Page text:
Parenting Styles and Communication


Research confirms there to be three general parenting styles most commonly used in raising children. The style in which parents raise and interact with children is said to highly affect their development and functioning into adulthood.

In the authoritarian parenting style, parents stress order and respect for authority capitalizing on positive reinforcement for desired behavior and utilizing negative reinforcement (e.g. discipline/punishment) for non-preferred behavior. Research suggests that this parenting style can encourage desirable behavior and academic success but can restrict children socially and emotionally. Children raised in an authoritarian style are more likely to suffer from anxiety. They are more likely to have difficulty separating from their parent’s control and influence as they get older, having difficulty in establishing their personal identity due to the potential of disappointing their parents or having values which differ from those they were exposed to as children.

The authoritative parenting style is said to be the most effective for promoting healthy development. In the authoritative style, parents value open communication with children while maintaining a rational yet flexible sense of order/control. Parents exercising this style combine a blend of order with autonomy in the household. Children raised by ‘authoritative parents’ are more likely to develop self-confidence compared to those raised in an authoritarian style. Exposing children to this parenting style is said to promote strong emotional regulation and open-mindedness for embracing diversity.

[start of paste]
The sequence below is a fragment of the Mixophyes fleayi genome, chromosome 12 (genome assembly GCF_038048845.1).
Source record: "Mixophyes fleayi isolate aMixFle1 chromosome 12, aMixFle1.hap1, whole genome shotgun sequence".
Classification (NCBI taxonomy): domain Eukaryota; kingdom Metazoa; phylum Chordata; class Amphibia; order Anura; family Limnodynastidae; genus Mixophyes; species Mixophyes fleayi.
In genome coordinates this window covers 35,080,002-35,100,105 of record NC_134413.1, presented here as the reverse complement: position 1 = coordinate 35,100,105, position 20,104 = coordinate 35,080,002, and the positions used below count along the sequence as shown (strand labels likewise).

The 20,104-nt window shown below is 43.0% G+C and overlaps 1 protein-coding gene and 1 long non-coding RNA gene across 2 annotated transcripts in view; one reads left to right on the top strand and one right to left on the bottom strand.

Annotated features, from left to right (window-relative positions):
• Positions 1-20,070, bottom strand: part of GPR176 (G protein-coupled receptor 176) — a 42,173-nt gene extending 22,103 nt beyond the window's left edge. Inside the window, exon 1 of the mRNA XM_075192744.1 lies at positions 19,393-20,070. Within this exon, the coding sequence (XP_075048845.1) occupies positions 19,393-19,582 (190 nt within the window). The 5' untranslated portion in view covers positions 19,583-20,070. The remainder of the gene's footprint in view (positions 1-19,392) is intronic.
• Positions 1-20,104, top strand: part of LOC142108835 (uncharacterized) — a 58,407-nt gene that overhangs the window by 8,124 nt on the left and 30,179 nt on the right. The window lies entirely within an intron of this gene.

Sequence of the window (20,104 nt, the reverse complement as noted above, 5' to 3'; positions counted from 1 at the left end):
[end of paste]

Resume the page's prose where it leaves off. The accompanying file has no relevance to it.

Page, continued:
In the indulgent/permissive parenting style, few demands are placed on children as they are given a larger sense of control within their household. Parents using this style of parenting are said to avoid exercising control, preferring to model equality and friendship in the parent/child relationship. Parents in this style less often stress the value of traditional rules/social norms of behavior. Children raised in the indulgent/permissive style traditionally are shown to have high self-esteem. However, they are more likely to develop emotional dysregulation and limited frustration tolerance as demands and structure is presented in their school and community.

Research shows that a parenting style which focuses on providing warmth/respect, rational boundaries, and a balanced sense of control are most ideal for children. As parents, placing expectations on children which are realistic and achievable for their age, personality, and skillsets are best shown for helping to foster well-balanced, well-regulated and well-intentioned future adults.